|Gaia Data Releases|
|General info on Gaia Data Releases can be found here. More specific information on the Gaia's first data release is available here.|
|Main Gaia Archive|
|Gaia data is made available through the Gaia Archive. The Gaia Archive is located at ESAC, Madrid and is under the supervision of the ESA Science Archives Team.|
|Gaia Photometric Science Alerts|
|To browse the Gaia Science Alerts published so far, visit the Photometric Science Alerts website. More information about the alerts is available here.|
|The first Gaia photometric science alert was sent out on 30 August 2014 (see above). Since then, many more were generated to alert the community of the opportunity to observe interesting objects found by Gaia. The latest Gaia photometric science alerts can be found in the feed below.|
|Gaia Follow-Up Network for Solar System Objects|
|The Gaia Follow-Up Network for Solar System Objects (Gaia-FUN-SSO) has been set up in the framework of a task (DU459) of Coordination Unit 4 (Object processing) of the DPAC Gaia consortium. Its goal is to coordinate ground-based observations on alerts triggered by the data processing system during the mission for the confirmation of newly detected moving objects or for the improvement of orbits of some critical targets. Gaia scans the sky following a pre-defined scanning law. Ground-based observations are required to avoid the loss of newly detected Solar System objects and to facilitate their subsequent identification by the probe. The GAIA-FUN-SSO site provides access to solar system object alerts, including the ephemeris to help finding the targets for the registered members of the Gaia Follow-up network.|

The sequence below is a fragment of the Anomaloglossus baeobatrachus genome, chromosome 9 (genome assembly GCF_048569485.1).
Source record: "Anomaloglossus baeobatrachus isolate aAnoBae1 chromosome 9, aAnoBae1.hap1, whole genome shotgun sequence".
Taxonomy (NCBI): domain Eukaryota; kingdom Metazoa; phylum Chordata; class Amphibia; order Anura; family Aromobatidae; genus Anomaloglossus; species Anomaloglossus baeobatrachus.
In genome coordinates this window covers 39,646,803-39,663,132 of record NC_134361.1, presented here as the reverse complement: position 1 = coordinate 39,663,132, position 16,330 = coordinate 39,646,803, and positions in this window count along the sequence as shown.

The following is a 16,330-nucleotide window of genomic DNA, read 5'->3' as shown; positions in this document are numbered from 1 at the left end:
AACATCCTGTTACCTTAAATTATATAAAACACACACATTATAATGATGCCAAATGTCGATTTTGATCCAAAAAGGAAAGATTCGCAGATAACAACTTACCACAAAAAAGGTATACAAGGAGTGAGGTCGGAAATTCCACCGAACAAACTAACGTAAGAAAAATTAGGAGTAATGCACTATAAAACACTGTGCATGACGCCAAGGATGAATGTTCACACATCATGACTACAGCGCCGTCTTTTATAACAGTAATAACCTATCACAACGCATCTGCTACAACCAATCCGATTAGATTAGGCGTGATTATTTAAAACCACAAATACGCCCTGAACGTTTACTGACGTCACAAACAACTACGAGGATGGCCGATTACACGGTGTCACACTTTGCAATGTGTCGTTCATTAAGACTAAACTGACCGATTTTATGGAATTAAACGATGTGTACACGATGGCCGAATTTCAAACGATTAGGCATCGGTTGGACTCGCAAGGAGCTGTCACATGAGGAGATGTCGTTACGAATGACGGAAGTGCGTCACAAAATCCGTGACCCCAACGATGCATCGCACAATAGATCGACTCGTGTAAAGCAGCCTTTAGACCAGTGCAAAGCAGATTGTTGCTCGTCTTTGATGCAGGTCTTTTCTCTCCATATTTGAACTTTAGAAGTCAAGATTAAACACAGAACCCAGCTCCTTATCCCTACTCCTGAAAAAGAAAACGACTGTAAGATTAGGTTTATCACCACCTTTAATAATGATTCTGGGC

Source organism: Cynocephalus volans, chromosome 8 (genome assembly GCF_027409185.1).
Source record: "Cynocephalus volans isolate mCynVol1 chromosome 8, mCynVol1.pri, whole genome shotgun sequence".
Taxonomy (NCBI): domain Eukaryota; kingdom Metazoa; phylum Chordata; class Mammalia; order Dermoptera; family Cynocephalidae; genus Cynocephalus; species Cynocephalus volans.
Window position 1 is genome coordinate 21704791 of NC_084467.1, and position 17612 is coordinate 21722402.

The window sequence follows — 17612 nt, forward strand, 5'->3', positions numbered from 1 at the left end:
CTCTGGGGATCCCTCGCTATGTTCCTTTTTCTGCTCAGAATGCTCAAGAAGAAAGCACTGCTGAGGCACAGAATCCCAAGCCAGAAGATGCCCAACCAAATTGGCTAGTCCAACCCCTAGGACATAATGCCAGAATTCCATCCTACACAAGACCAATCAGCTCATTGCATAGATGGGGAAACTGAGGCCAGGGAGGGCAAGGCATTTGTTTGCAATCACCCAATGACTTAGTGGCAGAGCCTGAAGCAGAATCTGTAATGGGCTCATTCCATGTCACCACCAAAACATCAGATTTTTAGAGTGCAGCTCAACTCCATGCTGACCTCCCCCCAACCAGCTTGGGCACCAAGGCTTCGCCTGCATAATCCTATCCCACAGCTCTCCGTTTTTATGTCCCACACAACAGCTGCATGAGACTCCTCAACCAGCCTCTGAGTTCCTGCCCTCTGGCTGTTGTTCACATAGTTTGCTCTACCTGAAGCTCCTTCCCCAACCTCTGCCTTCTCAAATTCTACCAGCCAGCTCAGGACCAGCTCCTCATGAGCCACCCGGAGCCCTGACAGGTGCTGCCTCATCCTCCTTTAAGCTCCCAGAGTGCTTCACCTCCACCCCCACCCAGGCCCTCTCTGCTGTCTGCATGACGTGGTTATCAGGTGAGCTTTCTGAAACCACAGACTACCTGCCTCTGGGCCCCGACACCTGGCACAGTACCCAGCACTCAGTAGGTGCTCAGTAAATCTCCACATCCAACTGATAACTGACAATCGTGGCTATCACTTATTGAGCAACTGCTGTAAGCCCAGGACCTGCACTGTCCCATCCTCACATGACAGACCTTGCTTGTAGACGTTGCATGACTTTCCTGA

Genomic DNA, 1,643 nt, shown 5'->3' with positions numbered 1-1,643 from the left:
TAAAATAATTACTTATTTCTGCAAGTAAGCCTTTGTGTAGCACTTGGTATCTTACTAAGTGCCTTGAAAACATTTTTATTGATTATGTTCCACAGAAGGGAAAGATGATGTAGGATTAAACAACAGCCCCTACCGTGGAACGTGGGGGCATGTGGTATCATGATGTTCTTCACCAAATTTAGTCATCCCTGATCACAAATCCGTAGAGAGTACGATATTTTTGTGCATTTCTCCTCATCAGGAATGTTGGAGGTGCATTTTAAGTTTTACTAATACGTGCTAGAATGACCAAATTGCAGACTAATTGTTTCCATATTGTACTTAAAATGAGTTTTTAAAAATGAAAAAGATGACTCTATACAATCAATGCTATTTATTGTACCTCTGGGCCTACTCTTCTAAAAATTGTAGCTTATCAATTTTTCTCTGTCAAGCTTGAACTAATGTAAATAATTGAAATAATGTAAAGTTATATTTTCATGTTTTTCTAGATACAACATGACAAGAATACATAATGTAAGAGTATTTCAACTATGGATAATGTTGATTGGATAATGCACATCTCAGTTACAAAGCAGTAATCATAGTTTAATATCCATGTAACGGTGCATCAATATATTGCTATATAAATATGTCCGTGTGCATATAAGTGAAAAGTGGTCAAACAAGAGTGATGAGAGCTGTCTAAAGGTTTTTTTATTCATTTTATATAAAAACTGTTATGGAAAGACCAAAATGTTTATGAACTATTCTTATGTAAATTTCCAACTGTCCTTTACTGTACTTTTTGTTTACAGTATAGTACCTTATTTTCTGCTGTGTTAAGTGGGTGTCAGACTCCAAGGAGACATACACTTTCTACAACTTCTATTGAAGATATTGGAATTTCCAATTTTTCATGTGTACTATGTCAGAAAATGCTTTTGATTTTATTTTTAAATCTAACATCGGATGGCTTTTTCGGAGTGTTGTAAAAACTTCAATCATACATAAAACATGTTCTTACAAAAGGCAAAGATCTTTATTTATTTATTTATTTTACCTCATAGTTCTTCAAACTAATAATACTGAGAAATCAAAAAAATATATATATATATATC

|Search for a source in TGAS|
You can now perform a simple search in TGAS using this search widget. More elaborate searches can be performed in the Gaia Archive of course.
|Partner data centres|
In addition to the Gaia Archive, several partner data centres offer access to the Gaia Catalogue. These partner data centres are integrated in CU9, the coordination unit responsible for Catalogue Access. They offer some extra services in coordination with the main Gaia Archive, located at ESAC.
Our partner data centers can be found:
|Preliminary release (23/05/2017): Three stellar positions released to support unique occultation events|
|We released the astrometry for three stars to support the observations of unique occultation events. On 22 June and 23 July 2017 relatively brights stars will be occulted by the largest known centaur Chariklo. Then, on 5 October 2017 an occultation by Neptune's largest satellite, Triton, can be observed. The preliminary Gaia DR2 data for the three stars and more information about these events can be found here.|